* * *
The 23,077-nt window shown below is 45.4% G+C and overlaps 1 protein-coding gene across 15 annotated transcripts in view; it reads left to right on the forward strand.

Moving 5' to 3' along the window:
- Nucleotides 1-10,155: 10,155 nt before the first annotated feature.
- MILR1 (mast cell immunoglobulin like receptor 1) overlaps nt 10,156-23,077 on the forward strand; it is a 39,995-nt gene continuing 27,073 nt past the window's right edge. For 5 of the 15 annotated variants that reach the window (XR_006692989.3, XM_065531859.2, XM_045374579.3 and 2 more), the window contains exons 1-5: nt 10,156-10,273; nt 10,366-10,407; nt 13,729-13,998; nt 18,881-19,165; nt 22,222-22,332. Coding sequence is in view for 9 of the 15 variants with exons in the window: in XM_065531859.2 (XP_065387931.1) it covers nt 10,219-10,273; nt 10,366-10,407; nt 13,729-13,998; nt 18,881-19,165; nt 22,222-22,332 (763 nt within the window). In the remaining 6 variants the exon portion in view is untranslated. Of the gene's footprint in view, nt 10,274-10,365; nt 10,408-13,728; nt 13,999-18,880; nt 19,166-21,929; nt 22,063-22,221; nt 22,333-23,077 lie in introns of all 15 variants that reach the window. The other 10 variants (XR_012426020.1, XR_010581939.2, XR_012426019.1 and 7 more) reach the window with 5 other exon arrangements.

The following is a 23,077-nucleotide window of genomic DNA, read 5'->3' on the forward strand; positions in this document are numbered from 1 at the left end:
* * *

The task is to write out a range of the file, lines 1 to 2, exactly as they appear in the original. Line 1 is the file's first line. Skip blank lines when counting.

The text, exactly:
The 23,077-nt window shown below is 45.4% G+C and overlaps 1 protein-coding gene across 15 annotated transcripts in view; it reads left to right on the forward strand.

Moving 5' to 3' along the window: